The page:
Lael Brainard stated that lagged effects of past rate rises had not yet been felt and that the US economy might already be slowing faster than expected. This change in tone is significant. If markets are not yet dialling down the Fed’s “terminal rate” for this cycle, perhaps they should be.

Professor Obstfeld, now at Berkeley and the Peterson Institute, told me there has been a conceptual error at the heart of central bank policy this year. They have misread the Phillips Curve – crudely, the trade-off between inflation and unemployment.

They assume that the curve is “flat” and therefore that it will take massive monetary punishment, a violent recession, and a purge of the labour force to bring inflation back down again – once the inflation genie has been let out of the box. But the curve may have steepened more than they realise. In which case, the whole assumption underpinning policy by the Fed and the European Central Bank is a fallacy.

He took particular issue with comments by Isabel Schnabel, Germany’s member on the ECB’s executive board, who said that central banks must be even tougher in this cycle because they can’t control the level of spare capacity in the global economy – the so-called global slack hypothesis.

“She is saying that they all have to hit the brakes harder, and everybody does it at the same time. It is a non sequitur. Central banks should be less zealous,” he said.

Former Fed economist Claudia Sahm – known for the Sahm Rule, an early warning indicator for recessions – has been running a campaign trying to deter her former Alma Mater from tipping the whole world into a crisis.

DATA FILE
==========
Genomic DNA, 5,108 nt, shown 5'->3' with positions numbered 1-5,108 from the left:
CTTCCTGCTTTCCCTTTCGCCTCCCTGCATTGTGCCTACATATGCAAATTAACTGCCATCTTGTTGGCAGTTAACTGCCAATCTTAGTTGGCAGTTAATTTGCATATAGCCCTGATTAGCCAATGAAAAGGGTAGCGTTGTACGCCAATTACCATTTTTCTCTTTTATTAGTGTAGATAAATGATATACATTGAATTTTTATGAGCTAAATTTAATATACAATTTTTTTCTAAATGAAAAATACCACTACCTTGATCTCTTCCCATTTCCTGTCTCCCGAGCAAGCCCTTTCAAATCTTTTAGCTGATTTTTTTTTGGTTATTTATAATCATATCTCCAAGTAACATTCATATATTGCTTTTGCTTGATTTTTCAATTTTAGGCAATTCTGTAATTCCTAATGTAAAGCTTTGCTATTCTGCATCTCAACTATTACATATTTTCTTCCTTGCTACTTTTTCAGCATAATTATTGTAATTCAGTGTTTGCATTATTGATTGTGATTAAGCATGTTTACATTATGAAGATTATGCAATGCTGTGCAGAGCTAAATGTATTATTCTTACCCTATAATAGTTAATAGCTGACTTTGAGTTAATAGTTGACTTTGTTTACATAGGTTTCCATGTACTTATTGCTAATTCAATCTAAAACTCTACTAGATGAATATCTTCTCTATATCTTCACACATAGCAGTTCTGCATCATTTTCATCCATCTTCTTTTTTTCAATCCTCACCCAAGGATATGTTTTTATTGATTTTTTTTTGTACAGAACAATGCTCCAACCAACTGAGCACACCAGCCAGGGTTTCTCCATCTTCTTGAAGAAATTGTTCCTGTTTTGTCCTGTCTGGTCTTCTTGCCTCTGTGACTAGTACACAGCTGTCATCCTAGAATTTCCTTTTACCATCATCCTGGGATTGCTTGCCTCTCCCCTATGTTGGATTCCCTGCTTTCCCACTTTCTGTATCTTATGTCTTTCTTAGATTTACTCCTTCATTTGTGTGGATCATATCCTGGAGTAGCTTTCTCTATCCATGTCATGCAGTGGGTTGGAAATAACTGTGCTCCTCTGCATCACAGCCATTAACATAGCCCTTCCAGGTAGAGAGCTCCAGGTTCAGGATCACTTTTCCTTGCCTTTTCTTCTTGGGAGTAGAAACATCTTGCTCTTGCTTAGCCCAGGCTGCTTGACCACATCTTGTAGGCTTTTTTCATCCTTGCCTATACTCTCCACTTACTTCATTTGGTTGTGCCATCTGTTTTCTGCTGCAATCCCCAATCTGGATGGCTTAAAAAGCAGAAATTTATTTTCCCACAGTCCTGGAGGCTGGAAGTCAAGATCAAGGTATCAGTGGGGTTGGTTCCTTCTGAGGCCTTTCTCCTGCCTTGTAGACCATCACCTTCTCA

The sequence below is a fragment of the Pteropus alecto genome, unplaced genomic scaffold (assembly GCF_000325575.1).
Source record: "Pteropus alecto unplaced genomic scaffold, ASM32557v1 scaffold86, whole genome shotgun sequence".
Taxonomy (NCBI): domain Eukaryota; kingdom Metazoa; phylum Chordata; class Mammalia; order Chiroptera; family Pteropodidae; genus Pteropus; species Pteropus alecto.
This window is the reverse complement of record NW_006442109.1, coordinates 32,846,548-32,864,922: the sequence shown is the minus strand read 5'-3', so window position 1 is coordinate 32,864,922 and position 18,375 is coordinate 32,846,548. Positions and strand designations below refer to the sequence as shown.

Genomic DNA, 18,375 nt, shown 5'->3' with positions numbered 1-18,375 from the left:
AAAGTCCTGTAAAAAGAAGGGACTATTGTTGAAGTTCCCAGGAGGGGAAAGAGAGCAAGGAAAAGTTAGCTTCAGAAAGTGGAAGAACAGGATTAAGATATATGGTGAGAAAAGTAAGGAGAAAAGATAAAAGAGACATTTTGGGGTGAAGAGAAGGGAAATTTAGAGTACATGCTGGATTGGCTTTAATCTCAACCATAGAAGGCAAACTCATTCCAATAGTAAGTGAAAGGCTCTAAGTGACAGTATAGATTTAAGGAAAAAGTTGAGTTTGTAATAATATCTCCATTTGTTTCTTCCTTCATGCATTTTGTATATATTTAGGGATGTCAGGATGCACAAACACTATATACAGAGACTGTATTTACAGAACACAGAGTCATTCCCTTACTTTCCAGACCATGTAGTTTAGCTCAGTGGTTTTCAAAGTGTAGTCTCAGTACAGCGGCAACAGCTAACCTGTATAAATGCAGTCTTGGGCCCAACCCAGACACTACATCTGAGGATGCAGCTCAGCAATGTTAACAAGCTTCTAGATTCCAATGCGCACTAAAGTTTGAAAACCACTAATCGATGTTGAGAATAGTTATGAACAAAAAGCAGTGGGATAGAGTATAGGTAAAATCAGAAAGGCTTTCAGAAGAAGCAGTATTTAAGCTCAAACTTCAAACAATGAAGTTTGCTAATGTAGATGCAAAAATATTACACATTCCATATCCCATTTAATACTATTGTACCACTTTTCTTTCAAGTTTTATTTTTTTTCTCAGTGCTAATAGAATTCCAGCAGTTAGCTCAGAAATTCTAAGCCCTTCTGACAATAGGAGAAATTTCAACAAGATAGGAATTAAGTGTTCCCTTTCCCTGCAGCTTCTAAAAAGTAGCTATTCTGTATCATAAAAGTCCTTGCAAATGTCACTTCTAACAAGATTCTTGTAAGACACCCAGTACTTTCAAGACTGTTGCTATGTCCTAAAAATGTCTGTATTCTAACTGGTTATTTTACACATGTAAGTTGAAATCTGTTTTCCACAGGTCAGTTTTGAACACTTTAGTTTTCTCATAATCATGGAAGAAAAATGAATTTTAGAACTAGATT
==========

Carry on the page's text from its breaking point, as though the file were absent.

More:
Crucially, the high priest of New Keynesian doctrine, Nobel economist Paul Krugman, has also joined the critics over recent weeks. He is focussed on the Beveridge Curve, named after British economist William Beveridge, the father of the welfare state.

This posits a relationship between inflation and job offerings (JOLTS in the US). The number of vacancies for unfilled jobs reached a staggering 12 million earlier this year, double the number of apparent job-seekers. This is highly inflationary under the standard Beveridge rule.

But a miracle is starting to happen. The JOLTS figure plummeted in August, and has dropped by almost two million since March. This suggests that the data has been distorted by the bizarre effects of Covid and that the inflation impulse is fading fast.

“Until very recently, it looked as if restoring the pre-pandemic vacancy ratio would indeed require something like 5pc unemployment. In fact, more than 40pc of the apparent excess in vacancies has vanished over the past few months, with no significant rise in unemployment,” said professor Krugman.

Inflation expectations five years ahead – measured by the 5-year/5-year forward rate – are actually lower today than the peak in 2018. The pace of wage rises is only modestly higher.

This is nothing like the Great Inflation of the 1970s. That episode built up over a decade or more: this is a one-off price shock caused by Covid. Globalisation and the China Effect are acting as disinflationary counterweights. So are integrated world capital markets, digital technology, and indeed ageing.

Fed chairman Jay Powell famously wants to be the Paul Volcker of our times, not the discredited Arthur Burns of the 1970s. Perhaps the risk that should worry him more is becoming a latter day Eugene Meyer, the forebear who presided over the collapse of the international financial system from 1930 to 1933.

Time to switch gears Mr Chairman.

This article is an extract from The Telegraph’s Economic Intelligence newsletter. Sign up here to get exclusive insight from two of the UK’s leading economic commentators – Ambrose Evans-Pritchard and Jeremy Warner – delivered direct to your inbox every Tuesday.